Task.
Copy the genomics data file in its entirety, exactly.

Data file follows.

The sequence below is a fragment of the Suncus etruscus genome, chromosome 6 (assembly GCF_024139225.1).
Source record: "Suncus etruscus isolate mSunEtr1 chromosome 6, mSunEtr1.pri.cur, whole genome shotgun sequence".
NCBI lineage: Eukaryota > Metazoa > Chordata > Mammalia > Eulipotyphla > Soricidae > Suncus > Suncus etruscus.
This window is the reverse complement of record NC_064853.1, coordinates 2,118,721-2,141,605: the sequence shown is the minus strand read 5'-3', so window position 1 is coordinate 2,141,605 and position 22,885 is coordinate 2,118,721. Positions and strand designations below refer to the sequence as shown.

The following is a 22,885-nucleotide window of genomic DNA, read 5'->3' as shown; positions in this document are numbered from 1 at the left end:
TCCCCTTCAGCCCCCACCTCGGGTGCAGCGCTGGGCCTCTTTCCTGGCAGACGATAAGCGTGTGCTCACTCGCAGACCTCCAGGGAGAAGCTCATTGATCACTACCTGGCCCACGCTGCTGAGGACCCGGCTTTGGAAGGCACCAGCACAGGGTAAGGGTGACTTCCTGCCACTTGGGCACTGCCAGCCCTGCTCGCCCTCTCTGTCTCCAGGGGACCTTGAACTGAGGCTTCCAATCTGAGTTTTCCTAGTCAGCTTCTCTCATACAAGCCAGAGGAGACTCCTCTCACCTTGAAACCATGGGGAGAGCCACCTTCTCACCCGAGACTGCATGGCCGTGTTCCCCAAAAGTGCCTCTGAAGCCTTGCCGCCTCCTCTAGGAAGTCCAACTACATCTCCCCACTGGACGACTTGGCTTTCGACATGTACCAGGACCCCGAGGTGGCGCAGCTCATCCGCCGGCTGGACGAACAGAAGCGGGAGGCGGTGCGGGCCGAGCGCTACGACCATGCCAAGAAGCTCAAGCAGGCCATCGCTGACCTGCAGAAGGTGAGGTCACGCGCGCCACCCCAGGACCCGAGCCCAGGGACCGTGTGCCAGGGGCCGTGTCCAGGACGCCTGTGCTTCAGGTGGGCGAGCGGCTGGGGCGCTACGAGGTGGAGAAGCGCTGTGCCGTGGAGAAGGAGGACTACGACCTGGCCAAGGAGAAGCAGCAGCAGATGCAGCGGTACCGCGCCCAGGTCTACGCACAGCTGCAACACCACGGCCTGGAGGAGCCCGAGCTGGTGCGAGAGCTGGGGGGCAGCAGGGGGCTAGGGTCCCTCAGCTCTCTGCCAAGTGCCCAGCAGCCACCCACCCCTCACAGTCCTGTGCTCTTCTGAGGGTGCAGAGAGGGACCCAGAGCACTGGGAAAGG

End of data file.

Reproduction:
The sequence below is a fragment of the Suncus etruscus genome, chromosome 6 (assembly GCF_024139225.1).
Source record: "Suncus etruscus isolate mSunEtr1 chromosome 6, mSunEtr1.pri.cur, whole genome shotgun sequence".
NCBI lineage: Eukaryota > Metazoa > Chordata > Mammalia > Eulipotyphla > Soricidae > Suncus > Suncus etruscus.
This window is the reverse complement of record NC_064853.1, coordinates 2,118,721-2,141,605: the sequence shown is the minus strand read 5'-3', so window position 1 is coordinate 2,141,605 and position 22,885 is coordinate 2,118,721. Positions and strand designations below refer to the sequence as shown.

The following is a 22,885-nucleotide window of genomic DNA, read 5'->3' as shown; positions in this document are numbered from 1 at the left end:
TCCCCTTCAGCCCCCACCTCGGGTGCAGCGCTGGGCCTCTTTCCTGGCAGACGATAAGCGTGTGCTCACTCGCAGACCTCCAGGGAGAAGCTCATTGATCACTACCTGGCCCACGCTGCTGAGGACCCGGCTTTGGAAGGCACCAGCACAGGGTAAGGGTGACTTCCTGCCACTTGGGCACTGCCAGCCCTGCTCGCCCTCTCTGTCTCCAGGGGACCTTGAACTGAGGCTTCCAATCTGAGTTTTCCTAGTCAGCTTCTCTCATACAAGCCAGAGGAGACTCCTCTCACCTTGAAACCATGGGGAGAGCCACCTTCTCACCCGAGACTGCATGGCCGTGTTCCCCAAAAGTGCCTCTGAAGCCTTGCCGCCTCCTCTAGGAAGTCCAACTACATCTCCCCACTGGACGACTTGGCTTTCGACATGTACCAGGACCCCGAGGTGGCGCAGCTCATCCGCCGGCTGGACGAACAGAAGCGGGAGGCGGTGCGGGCCGAGCGCTACGACCATGCCAAGAAGCTCAAGCAGGCCATCGCTGACCTGCAGAAGGTGAGGTCACGCGCGCCACCCCAGGACCCGAGCCCAGGGACCGTGTGCCAGGGGCCGTGTCCAGGACGCCTGTGCTTCAGGTGGGCGAGCGGCTGGGGCGCTACGAGGTGGAGAAGCGCTGTGCCGTGGAGAAGGAGGACTACGACCTGGCCAAGGAGAAGCAGCAGCAGATGCAGCGGTACCGCGCCCAGGTCTACGCACAGCTGCAACACCACGGCCTGGAGGAGCCCGAGCTGGTGCGAGAGCTGGGGGGCAGCAGGGGGCTAGGGTCCCTCAGCTCTCTGCCAAGTGCCCAGCAGCCACCCACCCCTCACAGTCCTGTGCTCTTCTGAGGGTGCAGAGAGGGACCCAGAGCACTGGGAAAGG